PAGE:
So House Republicans will introduce legislation next month paving the way for a lawsuit designed to declare President Obama’s executive actions as an unconstitutional power grab. Speaker John Boehner’s memo says the lawsuit will “compel the president to follow his oath of office and faithfully execute the laws of our country.”
Jonathan Capehart explains the legal argument that would give the House standing to sue, and argues that this is a prelude to impeachment. Dana Milbank notes that the accumulation of executive power is a real and long running problem, but suggests that Obama’s actions in particular come in response to the House GOP refusal, or inability, to participate in the basic give and take of governing.
Indeed, at a certain point, Boehner’s own lawsuit — putting its legal merits aside — will neatly reveal that to be the real problem here.
Paul Kane puts his finger on the nub of the matter: “Boehner declined to spell out which specific actions would be addressed in the suit.”
The lawsuit, Kane suggests, will at some point have to specify which executive actions by the president constitute a failure to “faithfully execute the laws of our country,” justifying this dramatic step by Republicans. Yet the raising of any specifics will only serve as a reminder of the fronts on which Republicans have refused to legislate.
Will the lawsuit cite Obama’s de-prioritization of deportations of DREAM kids? House Republicans have already voted to end that policy. But bringing it up again could help underscore that for all practical purposes, the GOP’s primary policy response to the immigration crisis has been to implicitly demand the deportation of as many kids and other low-level offenders from the interior as possible. Will the lawsuit cite Obama’s new EPA rules as evidence of flouting Congress, as Kane suggests? That could help underscore that Republicans refuse to legislate in the face of climate change, a reminder that the GOP remains the anti-science party.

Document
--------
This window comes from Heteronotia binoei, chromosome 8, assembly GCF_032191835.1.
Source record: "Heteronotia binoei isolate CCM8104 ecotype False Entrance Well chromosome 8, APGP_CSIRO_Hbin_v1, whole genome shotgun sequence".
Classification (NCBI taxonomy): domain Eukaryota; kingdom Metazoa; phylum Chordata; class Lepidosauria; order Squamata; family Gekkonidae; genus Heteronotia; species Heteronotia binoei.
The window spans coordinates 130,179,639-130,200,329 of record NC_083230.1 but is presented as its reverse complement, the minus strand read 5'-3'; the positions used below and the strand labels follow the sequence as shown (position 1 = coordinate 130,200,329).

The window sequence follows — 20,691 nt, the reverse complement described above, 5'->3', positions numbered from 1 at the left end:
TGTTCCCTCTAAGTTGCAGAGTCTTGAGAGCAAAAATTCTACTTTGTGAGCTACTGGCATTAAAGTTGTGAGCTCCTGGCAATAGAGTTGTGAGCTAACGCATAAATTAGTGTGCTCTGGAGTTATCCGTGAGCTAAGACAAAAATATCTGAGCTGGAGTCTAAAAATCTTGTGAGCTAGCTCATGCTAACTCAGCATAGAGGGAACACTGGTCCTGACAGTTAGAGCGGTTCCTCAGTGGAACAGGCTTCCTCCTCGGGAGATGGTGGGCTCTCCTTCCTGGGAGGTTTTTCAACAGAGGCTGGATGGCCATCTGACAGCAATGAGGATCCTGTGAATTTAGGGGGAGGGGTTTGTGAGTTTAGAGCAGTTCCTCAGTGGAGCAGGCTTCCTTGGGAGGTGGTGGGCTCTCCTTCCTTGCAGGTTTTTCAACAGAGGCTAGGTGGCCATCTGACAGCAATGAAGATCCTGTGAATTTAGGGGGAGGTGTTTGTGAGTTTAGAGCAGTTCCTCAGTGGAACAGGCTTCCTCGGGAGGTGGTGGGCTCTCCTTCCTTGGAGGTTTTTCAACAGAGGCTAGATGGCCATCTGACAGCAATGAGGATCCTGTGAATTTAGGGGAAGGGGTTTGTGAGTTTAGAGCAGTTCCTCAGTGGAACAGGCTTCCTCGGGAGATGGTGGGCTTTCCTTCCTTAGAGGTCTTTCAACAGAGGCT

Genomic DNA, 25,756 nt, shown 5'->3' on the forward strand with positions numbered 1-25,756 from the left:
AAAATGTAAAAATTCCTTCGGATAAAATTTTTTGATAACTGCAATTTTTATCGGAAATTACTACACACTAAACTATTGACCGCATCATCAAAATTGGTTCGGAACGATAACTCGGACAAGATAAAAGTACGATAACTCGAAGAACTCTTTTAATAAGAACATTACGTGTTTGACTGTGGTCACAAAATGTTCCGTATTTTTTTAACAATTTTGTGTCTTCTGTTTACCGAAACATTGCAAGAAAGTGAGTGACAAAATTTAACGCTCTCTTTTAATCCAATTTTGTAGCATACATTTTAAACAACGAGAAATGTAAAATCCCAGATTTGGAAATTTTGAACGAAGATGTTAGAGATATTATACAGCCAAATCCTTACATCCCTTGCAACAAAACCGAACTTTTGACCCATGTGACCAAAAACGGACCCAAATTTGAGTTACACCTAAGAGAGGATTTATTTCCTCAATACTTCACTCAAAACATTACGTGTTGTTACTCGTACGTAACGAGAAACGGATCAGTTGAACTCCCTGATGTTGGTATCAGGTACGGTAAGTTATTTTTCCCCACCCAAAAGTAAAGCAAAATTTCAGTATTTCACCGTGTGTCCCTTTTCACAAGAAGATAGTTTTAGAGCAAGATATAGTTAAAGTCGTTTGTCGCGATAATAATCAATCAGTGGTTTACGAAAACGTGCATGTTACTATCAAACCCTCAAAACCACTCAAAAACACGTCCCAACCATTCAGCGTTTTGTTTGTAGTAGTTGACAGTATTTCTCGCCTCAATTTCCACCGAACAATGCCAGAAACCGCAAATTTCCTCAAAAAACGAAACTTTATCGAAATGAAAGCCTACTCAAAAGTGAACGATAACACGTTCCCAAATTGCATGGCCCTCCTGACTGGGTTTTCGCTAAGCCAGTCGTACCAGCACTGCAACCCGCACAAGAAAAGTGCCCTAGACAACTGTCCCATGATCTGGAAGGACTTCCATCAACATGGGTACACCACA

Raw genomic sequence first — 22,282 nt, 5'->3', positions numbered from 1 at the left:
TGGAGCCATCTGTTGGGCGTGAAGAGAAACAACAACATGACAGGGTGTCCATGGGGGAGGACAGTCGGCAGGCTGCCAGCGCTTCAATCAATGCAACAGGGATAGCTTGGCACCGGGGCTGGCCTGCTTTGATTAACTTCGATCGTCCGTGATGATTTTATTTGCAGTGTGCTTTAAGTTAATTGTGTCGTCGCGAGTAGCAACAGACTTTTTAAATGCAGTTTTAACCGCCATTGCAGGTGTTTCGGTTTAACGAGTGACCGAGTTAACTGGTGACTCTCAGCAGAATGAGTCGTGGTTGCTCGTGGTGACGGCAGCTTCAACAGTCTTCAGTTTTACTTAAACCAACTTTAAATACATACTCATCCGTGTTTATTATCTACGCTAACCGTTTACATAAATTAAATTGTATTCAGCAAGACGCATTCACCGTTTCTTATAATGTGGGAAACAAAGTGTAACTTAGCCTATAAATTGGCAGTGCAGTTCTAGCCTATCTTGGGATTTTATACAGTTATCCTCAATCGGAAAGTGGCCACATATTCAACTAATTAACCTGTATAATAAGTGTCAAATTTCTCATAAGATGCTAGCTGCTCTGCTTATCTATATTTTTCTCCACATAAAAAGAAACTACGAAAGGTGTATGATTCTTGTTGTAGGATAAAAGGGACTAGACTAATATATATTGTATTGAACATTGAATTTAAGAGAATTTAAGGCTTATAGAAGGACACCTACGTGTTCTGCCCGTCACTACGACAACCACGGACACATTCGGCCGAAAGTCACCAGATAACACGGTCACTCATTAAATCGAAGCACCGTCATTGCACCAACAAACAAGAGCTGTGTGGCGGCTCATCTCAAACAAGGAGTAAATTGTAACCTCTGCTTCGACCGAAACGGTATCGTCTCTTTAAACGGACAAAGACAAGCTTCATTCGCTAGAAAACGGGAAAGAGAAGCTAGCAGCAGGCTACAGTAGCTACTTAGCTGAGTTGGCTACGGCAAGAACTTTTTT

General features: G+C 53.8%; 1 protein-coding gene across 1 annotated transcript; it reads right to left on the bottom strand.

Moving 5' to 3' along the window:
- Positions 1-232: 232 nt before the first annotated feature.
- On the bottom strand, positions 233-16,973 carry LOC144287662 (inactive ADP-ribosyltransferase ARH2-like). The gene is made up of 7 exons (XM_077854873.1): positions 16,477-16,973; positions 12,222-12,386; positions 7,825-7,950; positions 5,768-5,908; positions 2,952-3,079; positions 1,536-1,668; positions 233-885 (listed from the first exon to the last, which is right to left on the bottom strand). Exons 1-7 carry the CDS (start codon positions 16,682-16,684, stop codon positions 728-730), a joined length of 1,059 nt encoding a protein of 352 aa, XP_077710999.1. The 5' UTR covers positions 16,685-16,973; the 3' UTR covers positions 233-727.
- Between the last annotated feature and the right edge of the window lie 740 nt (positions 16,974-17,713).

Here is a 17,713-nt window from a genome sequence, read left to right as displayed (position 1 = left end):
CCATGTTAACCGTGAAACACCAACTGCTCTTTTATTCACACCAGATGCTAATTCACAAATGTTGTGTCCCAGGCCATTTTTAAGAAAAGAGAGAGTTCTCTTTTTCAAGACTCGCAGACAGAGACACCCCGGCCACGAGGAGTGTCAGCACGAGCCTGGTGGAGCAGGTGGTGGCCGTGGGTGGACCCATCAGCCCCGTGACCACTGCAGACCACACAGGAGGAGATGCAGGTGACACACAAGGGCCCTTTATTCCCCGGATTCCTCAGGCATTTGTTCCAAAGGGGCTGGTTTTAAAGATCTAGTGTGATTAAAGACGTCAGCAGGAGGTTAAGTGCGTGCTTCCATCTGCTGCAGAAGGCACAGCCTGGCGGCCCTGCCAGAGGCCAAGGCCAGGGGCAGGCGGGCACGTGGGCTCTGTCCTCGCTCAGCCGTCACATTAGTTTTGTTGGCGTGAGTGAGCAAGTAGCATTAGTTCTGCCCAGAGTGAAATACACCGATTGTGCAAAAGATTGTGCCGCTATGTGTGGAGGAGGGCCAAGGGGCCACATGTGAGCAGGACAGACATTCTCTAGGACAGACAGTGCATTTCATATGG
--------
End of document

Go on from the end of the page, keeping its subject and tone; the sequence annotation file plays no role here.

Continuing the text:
Will the lawsuit cite Obama’s decision not to defend the Defense of Marriage Act in court or his vow of an executive order to ban workplace discrimination against gay and lesbian employees of federal contractors? That could help underscore that the House GOP won’t vote on a broader bill to end anti-gay workplace discrimination, which perhaps isn’t a good message for a party that wants to project inclusiveness and has even discussed being more solicitous towards young conservatives’ shifting attitudes on gay rights.
Of course, there’s always Obamacare! Given the audience for this lawsuit, focusing on Obama’s repeated changes to the law could prove to be just the right crowd-pleaser. But beyond that, this effort to scratch the GOP base’s impeachment itch — without going down that destructive path — would seem to risk reminding everyone else of all the areas where the GOP refuses to participate in basic legislating.
* HOUSE GOP LAWSUIT CARRIES POLITICAL RISKS: NBC’s First Read crew nails it:
With just 121 bills becoming law in the entire 113th Congress (compared with 136 at this point in the historically unproductive 112th Congress), they need something to show their constituents and base voters back home. “See, we’re standing up to the president,” they can say….While the lawsuit move will certainly fire up conservative voters almost four months out until the midterms, it does come at a risk for Republicans. With a summer that’s going to be dominated by hearings on Benghazi and the IRS — and now with a vote on this lawsuit coming next month — non-base voters can legitimately ask: What are you doing to improve our lives, help the economy, and make sure we have extra money in our pockets?
* OBAMA MOCKS CLIMATE-DENIALISTS: The President, at the League of Conservation Voters dinner last night, on the one-year anniversary of launching his climate-action plan:
“In Congress, folks will tell you climate change is a hoax, or a fad, or a plot. It’s a liberal plot. And then most recently, because many who say that actually know better and they’re just embarrassed, they duck the question. They say, ‘Hey, I’m not a scientist,’ which really translates into, ‘I accept that manmade climate change is real, but if I say so out loud, I will be run out of town by a bunch of fringe elements.'”